James Wooldridge, Deseret News
BYU football coach Kalani Sitake talks to reporters after the Cougars' first football practice in Provo on Thursday, Aug. 2, 2018.

PROVO — Kalani Sitake is throwing his team in the deep end of the pool in preparation for BYU’s season opener at Arizona.

The Cougars are using much of practice time to simulate more 11-on-11 situations right out of the chute. They’re asking players to step on a fast track, digest more and conquer concepts quicker as they cram a new offense into working order in less than a month.

They have to.

And it fits one aspect of this BYU team that Sitake’s staff believes is a competitive advantage: as a group, the players rank decently high in intelligence.

Take one position group, for instance, the receivers.

Receivers coach Fesi Sitake, the former offensive coordinator at Weber State who helped lead the Wildcats deep into the FCS playoffs last year, will require every receiver in his team room to learn every single position, whether X, Y or Z. Everyone will learn the routes and responsibilities of the other so they will be interchangeable from game to game and on the fly.

“We’re going to use brain warfare,” said Fesi.

In the initial practice of fall camp Thursday, Fesi saw some illegal procedure mistakes and a few dropped balls, but his group essentially did exactly what he asked of them when they took the field. They made a lot of plays and brought energy and effort, his absolute break-the-bank must-do demands.

The biggest transition the first week will be understanding the playbook, said Fesi.

“We have such a complex playbook and it demands a lot from the receivers. I don’t have just an X, just a Z or just a slot. I’ve told the guys they need to learn every position because they will be playing every position.

“Right now they are swimming. They have to know every position. Some of those offenses that go with no huddle just go fast, and the receivers know exactly where they’re going to go on the wideout, the X and the Z on one play. On this offense, the receiver could be an outside receiver and run a go, or he could be in the slot and run an option or he could be right next to the offensive tackle and be blocking down on a defensive end.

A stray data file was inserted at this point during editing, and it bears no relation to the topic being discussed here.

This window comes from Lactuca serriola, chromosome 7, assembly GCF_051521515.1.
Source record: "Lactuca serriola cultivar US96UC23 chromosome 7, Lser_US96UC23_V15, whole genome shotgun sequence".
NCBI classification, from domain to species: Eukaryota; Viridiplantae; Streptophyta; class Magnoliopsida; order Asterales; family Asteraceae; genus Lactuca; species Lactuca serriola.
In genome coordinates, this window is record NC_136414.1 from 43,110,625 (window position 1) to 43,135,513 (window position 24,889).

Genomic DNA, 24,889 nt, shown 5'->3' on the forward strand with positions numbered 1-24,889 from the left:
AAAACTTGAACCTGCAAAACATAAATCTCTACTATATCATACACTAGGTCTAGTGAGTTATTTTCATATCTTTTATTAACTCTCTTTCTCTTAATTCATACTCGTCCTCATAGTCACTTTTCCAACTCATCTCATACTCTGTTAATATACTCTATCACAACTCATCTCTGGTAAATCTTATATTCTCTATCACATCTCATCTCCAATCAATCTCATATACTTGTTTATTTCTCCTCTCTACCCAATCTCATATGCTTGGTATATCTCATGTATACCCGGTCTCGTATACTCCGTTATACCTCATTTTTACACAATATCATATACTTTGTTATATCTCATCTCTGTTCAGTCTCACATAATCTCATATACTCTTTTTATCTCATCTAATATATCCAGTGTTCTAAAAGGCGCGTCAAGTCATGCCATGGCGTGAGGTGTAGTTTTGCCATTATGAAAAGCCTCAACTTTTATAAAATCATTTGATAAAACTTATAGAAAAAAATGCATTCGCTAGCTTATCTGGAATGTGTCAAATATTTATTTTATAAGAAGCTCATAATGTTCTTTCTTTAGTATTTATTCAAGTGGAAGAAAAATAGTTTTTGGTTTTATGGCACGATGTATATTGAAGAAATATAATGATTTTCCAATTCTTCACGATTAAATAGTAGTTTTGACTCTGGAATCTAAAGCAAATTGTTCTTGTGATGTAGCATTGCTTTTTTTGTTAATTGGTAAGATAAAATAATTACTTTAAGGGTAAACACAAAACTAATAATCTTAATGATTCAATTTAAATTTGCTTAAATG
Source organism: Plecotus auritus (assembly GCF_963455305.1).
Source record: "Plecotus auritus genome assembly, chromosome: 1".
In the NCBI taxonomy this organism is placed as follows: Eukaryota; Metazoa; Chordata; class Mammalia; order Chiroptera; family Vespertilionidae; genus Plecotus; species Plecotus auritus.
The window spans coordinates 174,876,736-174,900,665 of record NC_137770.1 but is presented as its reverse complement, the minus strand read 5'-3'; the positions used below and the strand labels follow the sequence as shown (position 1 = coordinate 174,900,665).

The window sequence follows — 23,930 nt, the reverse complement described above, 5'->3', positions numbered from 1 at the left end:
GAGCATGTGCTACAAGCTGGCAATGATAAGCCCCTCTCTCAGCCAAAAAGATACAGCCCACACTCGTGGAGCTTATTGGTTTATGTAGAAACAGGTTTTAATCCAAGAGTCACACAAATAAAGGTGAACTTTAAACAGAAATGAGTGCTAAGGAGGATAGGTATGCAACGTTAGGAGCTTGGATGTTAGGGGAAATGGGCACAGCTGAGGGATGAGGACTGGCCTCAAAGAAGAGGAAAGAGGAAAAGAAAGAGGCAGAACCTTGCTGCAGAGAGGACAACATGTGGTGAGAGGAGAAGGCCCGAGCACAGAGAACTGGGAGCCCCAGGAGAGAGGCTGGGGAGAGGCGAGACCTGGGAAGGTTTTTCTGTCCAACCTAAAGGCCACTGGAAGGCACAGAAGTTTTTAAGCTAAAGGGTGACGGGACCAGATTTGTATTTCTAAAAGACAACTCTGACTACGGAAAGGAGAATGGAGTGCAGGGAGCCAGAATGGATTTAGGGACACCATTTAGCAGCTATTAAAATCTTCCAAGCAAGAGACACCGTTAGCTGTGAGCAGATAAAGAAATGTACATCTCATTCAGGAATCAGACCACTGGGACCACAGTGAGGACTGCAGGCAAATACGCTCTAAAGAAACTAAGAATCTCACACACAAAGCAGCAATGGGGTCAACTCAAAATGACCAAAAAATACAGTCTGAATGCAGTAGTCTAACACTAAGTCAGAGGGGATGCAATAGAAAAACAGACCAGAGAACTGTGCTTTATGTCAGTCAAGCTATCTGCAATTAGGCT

“There is a lot they have to do," he continued. "We do that at BYU because we have smart guys and they are capable. We understand the strengths we have at this university and we are going to take advantage of those strengths on this team.”

By making receivers multi-dimensional, it could slow down defensive coordinators in predicting BYU's offensive personnel groups.

So, 2018 will be about leveraging brains?

“Yes, sir," said Fesi. “We’ve got them, so we’re going to use them.”

Not only is it all about learning the plays, but knowing exactly why the plays are in the offense and how they relate to the entire scheme of things.

Part of this philosophy may have been hatched in the early weeks of January when passing coordinator Aaron Roderick, an experienced offensive coordinator, met with new offensive coordinator Jeff Grimes, Fesi and a third offensive coordinator and play caller, Steve Clark.

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Roderick explained that after being released at Utah he’d spent the year researching why teams like Northwestern, Stanford, Memphis, Toledo and others do so well offensively. He said he is intrigued by their ability to do more with less and play smart.

It would seem, early in BYU’s camp, one strategy is to gain an advantage by utilizing the learning capabilities of a large group of student-athletes who, by and large, are more mature and older than the competition.

BYU isn’t hooking players up to a drip line. It has a firehose.